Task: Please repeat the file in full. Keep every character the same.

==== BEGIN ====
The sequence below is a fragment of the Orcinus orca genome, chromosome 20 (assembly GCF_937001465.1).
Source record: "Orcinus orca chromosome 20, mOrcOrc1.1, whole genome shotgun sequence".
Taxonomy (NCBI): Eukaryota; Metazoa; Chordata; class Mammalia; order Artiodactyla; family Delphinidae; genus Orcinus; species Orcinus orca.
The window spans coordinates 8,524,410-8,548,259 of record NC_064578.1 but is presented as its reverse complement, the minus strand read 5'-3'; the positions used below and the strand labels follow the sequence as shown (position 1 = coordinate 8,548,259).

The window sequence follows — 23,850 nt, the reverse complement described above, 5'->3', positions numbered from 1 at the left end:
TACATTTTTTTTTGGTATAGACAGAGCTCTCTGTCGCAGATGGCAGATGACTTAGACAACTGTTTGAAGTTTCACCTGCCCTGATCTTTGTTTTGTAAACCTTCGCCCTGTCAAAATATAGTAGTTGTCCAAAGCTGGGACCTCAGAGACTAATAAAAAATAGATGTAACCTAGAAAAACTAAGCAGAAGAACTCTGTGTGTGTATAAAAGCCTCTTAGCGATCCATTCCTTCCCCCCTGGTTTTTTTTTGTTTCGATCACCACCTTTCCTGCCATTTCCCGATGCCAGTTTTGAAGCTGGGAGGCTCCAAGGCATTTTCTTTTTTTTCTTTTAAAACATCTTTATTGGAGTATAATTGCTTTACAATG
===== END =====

The sequence below is a fragment of the Orcinus orca genome, chromosome 20 (assembly GCF_937001465.1).
Source record: "Orcinus orca chromosome 20, mOrcOrc1.1, whole genome shotgun sequence".
Taxonomy (NCBI): Eukaryota; Metazoa; Chordata; class Mammalia; order Artiodactyla; family Delphinidae; genus Orcinus; species Orcinus orca.
The window spans coordinates 8,524,410-8,548,259 of record NC_064578.1 but is presented as its reverse complement, the minus strand read 5'-3'; the positions used below and the strand labels follow the sequence as shown (position 1 = coordinate 8,548,259).

The window sequence follows — 23,850 nt, the reverse complement described above, 5'->3', positions numbered from 1 at the left end:
TACATTTTTTTTTGGTATAGACAGAGCTCTCTGTCGCAGATGGCAGATGACTTAGACAACTGTTTGAAGTTTCACCTGCCCTGATCTTTGTTTTGTAAACCTTCGCCCTGTCAAAATATAGTAGTTGTCCAAAGCTGGGACCTCAGAGACTAATAAAAAATAGATGTAACCTAGAAAAACTAAGCAGAAGAACTCTGTGTGTGTATAAAAGCCTCTTAGCGATCCATTCCTTCCCCCCTGGTTTTTTTTTGTTTCGATCACCACCTTTCCTGCCATTTCCCGATGCCAGTTTTGAAGCTGGGAGGCTCCAAGGCATTTTCTTTTTTTTCTTTTAAAACATCTTTATTGGAGTATAATTGCTTTACAATG